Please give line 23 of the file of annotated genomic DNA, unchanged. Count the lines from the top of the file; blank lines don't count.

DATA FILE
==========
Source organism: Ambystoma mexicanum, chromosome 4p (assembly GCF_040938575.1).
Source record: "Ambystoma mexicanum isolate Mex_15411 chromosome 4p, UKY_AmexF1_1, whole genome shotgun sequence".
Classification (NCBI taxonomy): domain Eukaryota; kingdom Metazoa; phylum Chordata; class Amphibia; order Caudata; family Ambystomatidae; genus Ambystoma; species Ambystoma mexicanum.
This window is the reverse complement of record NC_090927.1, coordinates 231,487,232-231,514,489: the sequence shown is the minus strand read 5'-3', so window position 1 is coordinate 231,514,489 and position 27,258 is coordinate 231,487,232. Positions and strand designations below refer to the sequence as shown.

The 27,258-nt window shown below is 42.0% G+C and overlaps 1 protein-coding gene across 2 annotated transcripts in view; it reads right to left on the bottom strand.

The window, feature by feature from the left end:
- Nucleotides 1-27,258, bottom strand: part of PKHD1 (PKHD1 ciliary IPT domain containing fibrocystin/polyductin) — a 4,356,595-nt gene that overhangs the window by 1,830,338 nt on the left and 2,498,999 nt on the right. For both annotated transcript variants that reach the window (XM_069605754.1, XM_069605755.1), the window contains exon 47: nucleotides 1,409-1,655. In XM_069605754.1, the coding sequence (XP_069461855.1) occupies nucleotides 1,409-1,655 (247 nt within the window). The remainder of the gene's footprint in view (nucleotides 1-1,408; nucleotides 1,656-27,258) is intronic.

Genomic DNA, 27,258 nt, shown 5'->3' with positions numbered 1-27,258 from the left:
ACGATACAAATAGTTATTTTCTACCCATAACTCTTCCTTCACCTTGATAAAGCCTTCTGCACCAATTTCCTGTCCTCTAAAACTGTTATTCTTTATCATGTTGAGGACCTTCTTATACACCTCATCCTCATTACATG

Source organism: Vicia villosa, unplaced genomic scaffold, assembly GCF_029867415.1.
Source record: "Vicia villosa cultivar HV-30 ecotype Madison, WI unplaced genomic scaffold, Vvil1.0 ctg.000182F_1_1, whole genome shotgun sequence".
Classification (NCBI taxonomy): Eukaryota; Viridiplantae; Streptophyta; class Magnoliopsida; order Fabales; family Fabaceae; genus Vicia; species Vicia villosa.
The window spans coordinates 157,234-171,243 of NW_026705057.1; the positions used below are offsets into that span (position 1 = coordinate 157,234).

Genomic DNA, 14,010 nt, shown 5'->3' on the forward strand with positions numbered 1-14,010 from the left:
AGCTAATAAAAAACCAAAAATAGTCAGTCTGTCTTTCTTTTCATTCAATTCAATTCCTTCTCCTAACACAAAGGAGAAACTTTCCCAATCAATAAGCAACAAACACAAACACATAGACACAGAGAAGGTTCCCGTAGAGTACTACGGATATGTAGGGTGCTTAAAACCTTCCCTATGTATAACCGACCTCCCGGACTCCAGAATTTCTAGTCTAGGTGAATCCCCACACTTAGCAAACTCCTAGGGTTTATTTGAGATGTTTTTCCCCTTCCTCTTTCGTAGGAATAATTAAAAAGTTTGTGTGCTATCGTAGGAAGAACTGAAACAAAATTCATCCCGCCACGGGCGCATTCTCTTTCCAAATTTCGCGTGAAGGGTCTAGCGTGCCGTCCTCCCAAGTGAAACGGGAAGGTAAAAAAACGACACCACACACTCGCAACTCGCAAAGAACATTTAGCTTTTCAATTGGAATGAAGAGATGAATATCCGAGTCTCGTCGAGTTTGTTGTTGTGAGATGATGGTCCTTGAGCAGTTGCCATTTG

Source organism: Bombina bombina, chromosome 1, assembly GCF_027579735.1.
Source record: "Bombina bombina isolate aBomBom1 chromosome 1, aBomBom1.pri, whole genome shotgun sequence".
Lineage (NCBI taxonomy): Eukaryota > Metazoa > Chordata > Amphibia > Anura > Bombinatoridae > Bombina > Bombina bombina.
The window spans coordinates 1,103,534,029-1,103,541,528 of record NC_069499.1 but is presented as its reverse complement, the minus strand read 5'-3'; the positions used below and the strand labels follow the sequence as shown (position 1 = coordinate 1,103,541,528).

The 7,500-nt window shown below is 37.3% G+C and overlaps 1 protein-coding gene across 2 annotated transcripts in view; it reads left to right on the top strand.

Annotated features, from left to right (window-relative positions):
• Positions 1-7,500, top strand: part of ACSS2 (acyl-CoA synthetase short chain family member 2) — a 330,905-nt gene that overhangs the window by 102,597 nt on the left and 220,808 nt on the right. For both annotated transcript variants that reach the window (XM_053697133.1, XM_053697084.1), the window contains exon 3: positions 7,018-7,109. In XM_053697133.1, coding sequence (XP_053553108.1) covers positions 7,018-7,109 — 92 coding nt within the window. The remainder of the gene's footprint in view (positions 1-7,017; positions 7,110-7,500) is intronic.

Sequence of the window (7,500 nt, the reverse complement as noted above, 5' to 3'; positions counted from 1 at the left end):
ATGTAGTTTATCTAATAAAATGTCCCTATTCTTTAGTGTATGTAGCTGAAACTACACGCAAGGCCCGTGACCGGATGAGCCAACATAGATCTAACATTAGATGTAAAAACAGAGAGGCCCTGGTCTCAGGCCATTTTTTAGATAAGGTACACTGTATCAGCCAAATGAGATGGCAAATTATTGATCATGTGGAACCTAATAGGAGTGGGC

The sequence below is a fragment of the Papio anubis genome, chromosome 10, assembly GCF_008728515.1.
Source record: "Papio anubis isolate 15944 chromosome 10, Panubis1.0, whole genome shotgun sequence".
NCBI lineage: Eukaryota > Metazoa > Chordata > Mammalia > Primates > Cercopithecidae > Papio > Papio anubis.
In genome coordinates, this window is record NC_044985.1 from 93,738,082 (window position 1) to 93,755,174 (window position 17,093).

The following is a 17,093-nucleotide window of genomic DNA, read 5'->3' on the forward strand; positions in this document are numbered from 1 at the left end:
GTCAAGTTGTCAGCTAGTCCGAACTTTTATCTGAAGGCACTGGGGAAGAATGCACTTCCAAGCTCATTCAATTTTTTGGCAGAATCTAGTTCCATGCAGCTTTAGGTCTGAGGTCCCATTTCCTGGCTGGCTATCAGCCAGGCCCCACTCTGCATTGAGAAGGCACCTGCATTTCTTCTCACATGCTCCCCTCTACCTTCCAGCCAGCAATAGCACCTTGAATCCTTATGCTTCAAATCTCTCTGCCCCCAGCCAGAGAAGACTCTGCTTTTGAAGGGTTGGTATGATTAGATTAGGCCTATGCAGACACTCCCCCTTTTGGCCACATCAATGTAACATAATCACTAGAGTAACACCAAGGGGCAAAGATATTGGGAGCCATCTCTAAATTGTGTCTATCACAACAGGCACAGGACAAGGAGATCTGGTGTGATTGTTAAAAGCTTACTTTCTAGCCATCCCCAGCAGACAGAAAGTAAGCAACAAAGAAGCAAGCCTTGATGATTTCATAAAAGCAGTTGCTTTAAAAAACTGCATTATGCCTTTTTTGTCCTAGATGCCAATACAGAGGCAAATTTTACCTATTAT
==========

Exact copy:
Sequence of the window (7,500 nt, the reverse complement as noted above, 5' to 3'; positions counted from 1 at the left end):